nep-gro New Economics Papers
on Economic Growth
Issue of 2021‒08‒23
seven papers chosen by
Marc Klemp
University of Copenhagen

  1. The Past and Future of Economic Growth: A Semi-Endogenous Perspective By Charles I. Jones
  2. We Do Not Know the Population of Every Country in the World for the past Two Thousand Years By Timothy Guinnane
  3. Variety, Fertility, and Long-term Economic Growth By Jianchoun Dou
  4. A Pomeranzian Growth Theory of the Great Divergence By Shuhei Aoki
  5. Pork, Infrastructure and Growth: Evidence from the Italian Railway Expansion By Roberto Bonfatti; Giovanni Facchini; Alexander Tarasov; Gian Luca Tedeschi; Cecilia Testa
  6. The Effect of Labor, Export, and Government Expenditure on Economic Growth By Indana, Zulfa; Mulyani, Endang
  7. Economic Development, the Nutrition Trap and Metabolic Disease By Nancy Luke; Kaivan Munshi; Anu Oommen; Swapnil Singh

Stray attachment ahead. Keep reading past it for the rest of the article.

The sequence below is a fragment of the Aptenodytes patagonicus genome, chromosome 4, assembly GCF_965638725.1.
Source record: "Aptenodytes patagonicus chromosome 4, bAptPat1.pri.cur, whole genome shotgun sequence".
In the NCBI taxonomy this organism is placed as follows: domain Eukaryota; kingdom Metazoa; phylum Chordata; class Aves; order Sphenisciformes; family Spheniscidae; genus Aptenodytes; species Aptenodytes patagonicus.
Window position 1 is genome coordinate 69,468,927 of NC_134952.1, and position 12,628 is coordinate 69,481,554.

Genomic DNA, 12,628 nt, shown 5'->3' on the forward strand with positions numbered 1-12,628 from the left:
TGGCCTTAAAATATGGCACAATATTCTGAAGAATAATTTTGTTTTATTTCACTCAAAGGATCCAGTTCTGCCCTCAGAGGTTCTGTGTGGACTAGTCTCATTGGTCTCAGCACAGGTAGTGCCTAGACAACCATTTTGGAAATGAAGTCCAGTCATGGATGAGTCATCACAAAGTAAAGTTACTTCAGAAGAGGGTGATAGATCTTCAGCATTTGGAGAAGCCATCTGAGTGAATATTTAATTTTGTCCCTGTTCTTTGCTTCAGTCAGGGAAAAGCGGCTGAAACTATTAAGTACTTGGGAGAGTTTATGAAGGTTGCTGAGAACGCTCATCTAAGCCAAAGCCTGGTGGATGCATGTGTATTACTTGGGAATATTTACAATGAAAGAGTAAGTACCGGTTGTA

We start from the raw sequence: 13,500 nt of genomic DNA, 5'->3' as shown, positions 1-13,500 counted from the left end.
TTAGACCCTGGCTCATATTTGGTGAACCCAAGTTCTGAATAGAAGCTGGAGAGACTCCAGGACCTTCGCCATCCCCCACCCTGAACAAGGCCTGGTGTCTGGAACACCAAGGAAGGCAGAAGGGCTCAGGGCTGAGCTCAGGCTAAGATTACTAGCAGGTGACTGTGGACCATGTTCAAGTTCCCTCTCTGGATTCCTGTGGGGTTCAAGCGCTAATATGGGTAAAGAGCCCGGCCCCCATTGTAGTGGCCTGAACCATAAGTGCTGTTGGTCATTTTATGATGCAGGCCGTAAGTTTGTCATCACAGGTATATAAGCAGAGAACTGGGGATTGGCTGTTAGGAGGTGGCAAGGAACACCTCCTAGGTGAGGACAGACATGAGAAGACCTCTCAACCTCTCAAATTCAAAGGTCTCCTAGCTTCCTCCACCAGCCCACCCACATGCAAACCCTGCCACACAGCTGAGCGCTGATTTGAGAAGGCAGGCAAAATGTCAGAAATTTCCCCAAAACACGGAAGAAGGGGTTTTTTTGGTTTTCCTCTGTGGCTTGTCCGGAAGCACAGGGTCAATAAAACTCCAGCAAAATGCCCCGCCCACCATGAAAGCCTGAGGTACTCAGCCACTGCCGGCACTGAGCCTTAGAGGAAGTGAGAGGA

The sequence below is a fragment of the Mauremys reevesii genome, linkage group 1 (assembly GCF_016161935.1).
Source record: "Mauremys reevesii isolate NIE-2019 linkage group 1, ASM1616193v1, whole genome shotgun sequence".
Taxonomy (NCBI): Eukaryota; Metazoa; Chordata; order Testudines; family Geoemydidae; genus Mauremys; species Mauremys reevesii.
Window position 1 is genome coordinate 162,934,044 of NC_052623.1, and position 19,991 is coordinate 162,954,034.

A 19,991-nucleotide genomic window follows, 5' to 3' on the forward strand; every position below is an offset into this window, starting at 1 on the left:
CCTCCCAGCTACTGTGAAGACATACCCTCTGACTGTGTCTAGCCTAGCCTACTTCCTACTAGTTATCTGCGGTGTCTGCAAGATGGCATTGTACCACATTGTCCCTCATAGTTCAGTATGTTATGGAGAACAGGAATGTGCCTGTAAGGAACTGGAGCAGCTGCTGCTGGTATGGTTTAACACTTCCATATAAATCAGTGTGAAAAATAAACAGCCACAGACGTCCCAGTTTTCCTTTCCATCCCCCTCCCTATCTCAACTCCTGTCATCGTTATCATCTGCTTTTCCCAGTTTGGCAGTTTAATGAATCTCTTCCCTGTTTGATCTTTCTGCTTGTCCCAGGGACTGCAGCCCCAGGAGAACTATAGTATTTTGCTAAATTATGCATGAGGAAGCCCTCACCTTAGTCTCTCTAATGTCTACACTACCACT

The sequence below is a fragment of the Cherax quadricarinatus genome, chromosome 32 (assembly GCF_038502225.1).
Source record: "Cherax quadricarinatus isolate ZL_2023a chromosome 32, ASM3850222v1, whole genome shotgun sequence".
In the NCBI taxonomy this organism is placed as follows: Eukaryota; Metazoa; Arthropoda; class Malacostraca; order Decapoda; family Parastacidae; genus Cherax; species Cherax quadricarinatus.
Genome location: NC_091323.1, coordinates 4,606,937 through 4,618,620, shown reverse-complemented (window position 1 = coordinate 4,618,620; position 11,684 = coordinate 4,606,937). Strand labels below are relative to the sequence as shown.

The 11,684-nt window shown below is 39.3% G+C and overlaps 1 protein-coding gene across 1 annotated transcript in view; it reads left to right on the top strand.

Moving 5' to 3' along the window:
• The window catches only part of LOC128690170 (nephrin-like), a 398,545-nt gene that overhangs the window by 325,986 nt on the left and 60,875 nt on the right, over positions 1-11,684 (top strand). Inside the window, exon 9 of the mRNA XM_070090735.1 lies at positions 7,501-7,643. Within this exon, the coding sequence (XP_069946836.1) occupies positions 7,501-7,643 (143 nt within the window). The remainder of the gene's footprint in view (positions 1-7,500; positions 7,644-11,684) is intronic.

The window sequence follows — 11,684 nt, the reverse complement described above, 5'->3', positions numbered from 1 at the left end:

1. By: Charles I. Jones
    Abstract: The nonrivalry of ideas gives rise to increasing returns, a fact celebrated in Paul Romer's recent Nobel Prize. An implication is that the long-run rate of economic growth is the product of the degree of increasing returns and the growth rate of research effort; this is the essence of semi-endogenous growth theory. This paper interprets past and future growth from a semi-endogenous perspective. For 50+ years, U.S. growth has substantially exceeded its long-run rate because of rising educational attainment, declining misallocation, and rising (global) research intensity, implying that frontier growth could slow markedly in the future. Other forces push in the opposite direction. First is the prospect of "finding new Einsteins": how many talented researchers have we missed historically because of the underdevelopment of China and India and because of barriers that discouraged women inventors? Second is the longer-term prospect that artificial intelligence could augment or even replace people as researchers. Throughout, the paper highlights many opportunities for further research.
    JEL: E0 O4
    Date: 2021–08
  2. By: Timothy Guinnane